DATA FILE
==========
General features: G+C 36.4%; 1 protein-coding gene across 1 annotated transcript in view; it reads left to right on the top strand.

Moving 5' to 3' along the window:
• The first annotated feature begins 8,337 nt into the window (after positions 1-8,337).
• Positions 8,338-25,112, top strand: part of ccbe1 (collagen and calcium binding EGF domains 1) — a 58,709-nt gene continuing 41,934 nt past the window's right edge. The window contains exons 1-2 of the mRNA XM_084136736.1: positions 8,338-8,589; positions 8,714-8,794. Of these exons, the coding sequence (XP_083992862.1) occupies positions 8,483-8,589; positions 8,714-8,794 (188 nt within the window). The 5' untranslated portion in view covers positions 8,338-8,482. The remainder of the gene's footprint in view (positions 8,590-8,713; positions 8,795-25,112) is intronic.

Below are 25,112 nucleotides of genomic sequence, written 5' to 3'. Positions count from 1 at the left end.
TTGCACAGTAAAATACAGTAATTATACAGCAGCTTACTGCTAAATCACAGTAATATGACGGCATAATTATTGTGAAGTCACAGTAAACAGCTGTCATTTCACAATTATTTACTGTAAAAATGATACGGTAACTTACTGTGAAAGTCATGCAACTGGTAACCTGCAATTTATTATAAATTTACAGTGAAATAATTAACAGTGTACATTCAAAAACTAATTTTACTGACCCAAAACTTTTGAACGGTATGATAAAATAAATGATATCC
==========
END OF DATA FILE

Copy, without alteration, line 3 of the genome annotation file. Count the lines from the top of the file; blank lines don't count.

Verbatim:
• The first annotated feature begins 8,337 nt into the window (after positions 1-8,337).